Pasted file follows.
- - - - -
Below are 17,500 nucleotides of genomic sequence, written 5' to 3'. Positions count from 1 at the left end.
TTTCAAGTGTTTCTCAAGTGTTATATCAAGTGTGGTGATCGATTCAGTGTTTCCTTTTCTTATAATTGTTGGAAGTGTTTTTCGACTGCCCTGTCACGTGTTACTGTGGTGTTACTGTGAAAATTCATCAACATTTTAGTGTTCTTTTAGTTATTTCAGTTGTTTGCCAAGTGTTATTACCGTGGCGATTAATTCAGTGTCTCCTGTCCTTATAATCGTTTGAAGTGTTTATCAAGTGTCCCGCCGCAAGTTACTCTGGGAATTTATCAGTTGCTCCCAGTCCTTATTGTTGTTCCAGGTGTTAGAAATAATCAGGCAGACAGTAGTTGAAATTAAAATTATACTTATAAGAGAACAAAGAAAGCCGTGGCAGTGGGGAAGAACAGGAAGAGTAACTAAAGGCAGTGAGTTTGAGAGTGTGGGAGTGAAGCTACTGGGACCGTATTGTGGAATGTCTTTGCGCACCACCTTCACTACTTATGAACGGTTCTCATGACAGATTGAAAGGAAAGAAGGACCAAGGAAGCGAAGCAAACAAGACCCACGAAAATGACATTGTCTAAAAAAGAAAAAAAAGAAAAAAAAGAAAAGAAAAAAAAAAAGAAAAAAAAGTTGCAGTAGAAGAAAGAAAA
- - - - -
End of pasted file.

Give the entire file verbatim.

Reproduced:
Below are 17,500 nucleotides of genomic sequence, written 5' to 3'. Positions count from 1 at the left end.
TTTCAAGTGTTTCTCAAGTGTTATATCAAGTGTGGTGATCGATTCAGTGTTTCCTTTTCTTATAATTGTTGGAAGTGTTTTTCGACTGCCCTGTCACGTGTTACTGTGGTGTTACTGTGAAAATTCATCAACATTTTAGTGTTCTTTTAGTTATTTCAGTTGTTTGCCAAGTGTTATTACCGTGGCGATTAATTCAGTGTCTCCTGTCCTTATAATCGTTTGAAGTGTTTATCAAGTGTCCCGCCGCAAGTTACTCTGGGAATTTATCAGTTGCTCCCAGTCCTTATTGTTGTTCCAGGTGTTAGAAATAATCAGGCAGACAGTAGTTGAAATTAAAATTATACTTATAAGAGAACAAAGAAAGCCGTGGCAGTGGGGAAGAACAGGAAGAGTAACTAAAGGCAGTGAGTTTGAGAGTGTGGGAGTGAAGCTACTGGGACCGTATTGTGGAATGTCTTTGCGCACCACCTTCACTACTTATGAACGGTTCTCATGACAGATTGAAAGGAAAGAAGGACCAAGGAAGCGAAGCAAACAAGACCCACGAAAATGACATTGTCTAAAAAAGAAAAAAAAGAAAAAAAAGAAAAGAAAAAAAAAAAGAAAAAAAAGTTGCAGTAGAAGAAAGAAAA